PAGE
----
Don’t look at your husband like he is just an extra set of hands when he walks in the door, though I have been guilty of this on plenty of occasions. Look at him like he is your husband. Acknowledge that is there, acknowledge that you missed him. Then smack that booty.

Let him know you care. 

2.) Do that thing that he wants you to do

Get your minds out of the gutter. 

My husband loves it when I wake up early and keep him company while he gets ready for work. That sounds painful, doesn’t it? Parting with an extra 45 minutes of sleep is an effort for me. I don’t always succeed.

I’m not saying it’s this exact thing for the two of you, but there is probably something your husband would be bawled over if you did for him or with him. 

Watch the game with him. Play chess with him. Keep him company while he washes the car. Make him his favorite dinner. Watch the t.v. shows he wants to watch. The possibilities are endless.

Don’t know where to start? Ask him.

3.) Be romantic with him. 

Now your minds can be in the gutter. 

Ready?

Initiate. Initiate the romance. Don’t wait. Don’t wait for him to guess what you’re thinking. Don’t send subtle signals. Put the kids in bed, then wait a bit (probably more like an hour to be sure they’re really asleep, if you live in my house.) Then pounce. Or meander over. Or, you know, wink at him. 

Game on. 

4.) Give him a break. 

I know what you’re thinking. 

You’ve been cooped up with the kids all.week., mostly inside because it’s been raining or someone had a cold. And YOU want a break from children. 

Guess what?

Your husband just spend 50 hours at work this week, doing the same things over and over. He just had his bosses come over and tell him to do that report he spent two days on all over again. He just answered a telephone call from a less than pleased customer. 

Newsflash: your husband does stuff, too, while he is out of the house all day. 

So, sometimes, he wants to get out of the house and feel like a human being that isn’t running the endless rat race of the 9-5 (or shift work) work-force. Sometimes, he wants the house to himself for an hour so he can watch wrestling and wear the sleeveless shirts he doesn’t want anybody else to know that he has.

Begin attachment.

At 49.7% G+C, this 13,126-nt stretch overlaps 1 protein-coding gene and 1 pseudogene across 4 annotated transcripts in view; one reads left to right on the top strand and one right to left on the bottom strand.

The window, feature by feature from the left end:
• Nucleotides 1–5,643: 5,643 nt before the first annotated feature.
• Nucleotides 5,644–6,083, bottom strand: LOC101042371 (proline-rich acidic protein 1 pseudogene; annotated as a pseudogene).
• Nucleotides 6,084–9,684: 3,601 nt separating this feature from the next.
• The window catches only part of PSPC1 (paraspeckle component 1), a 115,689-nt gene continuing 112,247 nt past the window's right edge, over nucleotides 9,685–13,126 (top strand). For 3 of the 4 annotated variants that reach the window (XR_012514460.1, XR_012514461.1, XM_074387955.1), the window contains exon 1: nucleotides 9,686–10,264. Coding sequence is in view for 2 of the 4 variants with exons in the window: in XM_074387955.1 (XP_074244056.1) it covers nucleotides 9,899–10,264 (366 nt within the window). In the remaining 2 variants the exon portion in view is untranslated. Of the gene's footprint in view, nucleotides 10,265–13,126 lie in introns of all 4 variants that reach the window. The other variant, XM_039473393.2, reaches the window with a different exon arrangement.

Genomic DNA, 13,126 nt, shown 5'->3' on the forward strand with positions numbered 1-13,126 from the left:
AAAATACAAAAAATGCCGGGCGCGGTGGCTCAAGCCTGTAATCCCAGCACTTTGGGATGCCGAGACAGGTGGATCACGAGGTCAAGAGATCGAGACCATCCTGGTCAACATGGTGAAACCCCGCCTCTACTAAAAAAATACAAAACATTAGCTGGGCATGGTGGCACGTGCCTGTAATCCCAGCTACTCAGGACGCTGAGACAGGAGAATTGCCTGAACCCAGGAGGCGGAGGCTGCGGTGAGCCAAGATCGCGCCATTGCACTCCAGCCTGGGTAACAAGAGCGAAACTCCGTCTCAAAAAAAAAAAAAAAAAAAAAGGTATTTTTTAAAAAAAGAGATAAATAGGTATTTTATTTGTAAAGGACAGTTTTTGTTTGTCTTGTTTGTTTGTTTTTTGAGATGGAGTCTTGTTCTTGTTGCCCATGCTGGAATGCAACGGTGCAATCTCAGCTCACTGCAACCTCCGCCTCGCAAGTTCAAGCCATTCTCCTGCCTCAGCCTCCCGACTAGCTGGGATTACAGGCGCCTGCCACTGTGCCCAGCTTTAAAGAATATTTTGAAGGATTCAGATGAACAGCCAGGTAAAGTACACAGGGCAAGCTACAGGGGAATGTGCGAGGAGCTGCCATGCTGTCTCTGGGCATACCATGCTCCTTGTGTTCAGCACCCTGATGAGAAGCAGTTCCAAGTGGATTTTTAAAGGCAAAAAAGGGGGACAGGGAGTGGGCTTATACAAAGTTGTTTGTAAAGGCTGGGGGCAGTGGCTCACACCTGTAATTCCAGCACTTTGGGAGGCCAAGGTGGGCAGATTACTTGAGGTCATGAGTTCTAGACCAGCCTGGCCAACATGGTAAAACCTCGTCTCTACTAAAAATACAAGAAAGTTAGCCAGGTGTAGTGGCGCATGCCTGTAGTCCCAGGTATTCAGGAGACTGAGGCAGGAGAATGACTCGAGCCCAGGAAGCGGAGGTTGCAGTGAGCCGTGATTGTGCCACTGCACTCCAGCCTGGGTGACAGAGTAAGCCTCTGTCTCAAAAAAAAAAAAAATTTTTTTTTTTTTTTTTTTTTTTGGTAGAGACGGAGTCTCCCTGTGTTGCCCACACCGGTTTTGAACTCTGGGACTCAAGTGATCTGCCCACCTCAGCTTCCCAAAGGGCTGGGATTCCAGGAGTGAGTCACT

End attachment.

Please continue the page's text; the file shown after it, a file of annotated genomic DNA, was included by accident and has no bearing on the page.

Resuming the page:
Sometimes, he wants to be Al Bundy, sit with his hand in his pants on the couch, drinking a cold one, watching the television. 

He’s a peacock, you gotta let him fly. 

5. ) Treat him like a person

Don’t nag him. Cus he’s grown. 

Ask. Request. Suggest. Encourage. Talk to him like an adult.

Don’t nag him like he’s an extra child. Don’t harp on him. Don’t expect him to do things the EXACT way that you would do them.

Especially when it comes to how he interacts with the kids.

Let him learn to navigate the art of fatherhood all on his own. The kids may be wearing mismatched clothing and still be awake at 10:14 when you get home from a night out with the girls. He may not have touched the dishes you asked him to do. He may forget to take out the trash.

Whatever it is. Calm down.

Don’t treat him like a paycheck. Don’t act like your staying home with your children is a favor you’re doing for him. Don’t act like he owes you for everything (except for when you clean up profuse amounts of dog poop or puke.) Don’t act like he couldn’t get by without you. 

Just be grateful when he’s there. The way you want someone to be grateful that you’re there, catching vomit at 1 a.m. or cleaning the goldfish crumbs out of the back of the van when it’s 90 degrees out. 

Forgo the martyr act, and treat him like a flesh and blood person.  

 

There you have it, ladies. Go and have some fun with your man…just Maybe shower first, if you can? It’s funner for both of you that way.

Here’s what I think – Maybe skip 50 Shades of Grey?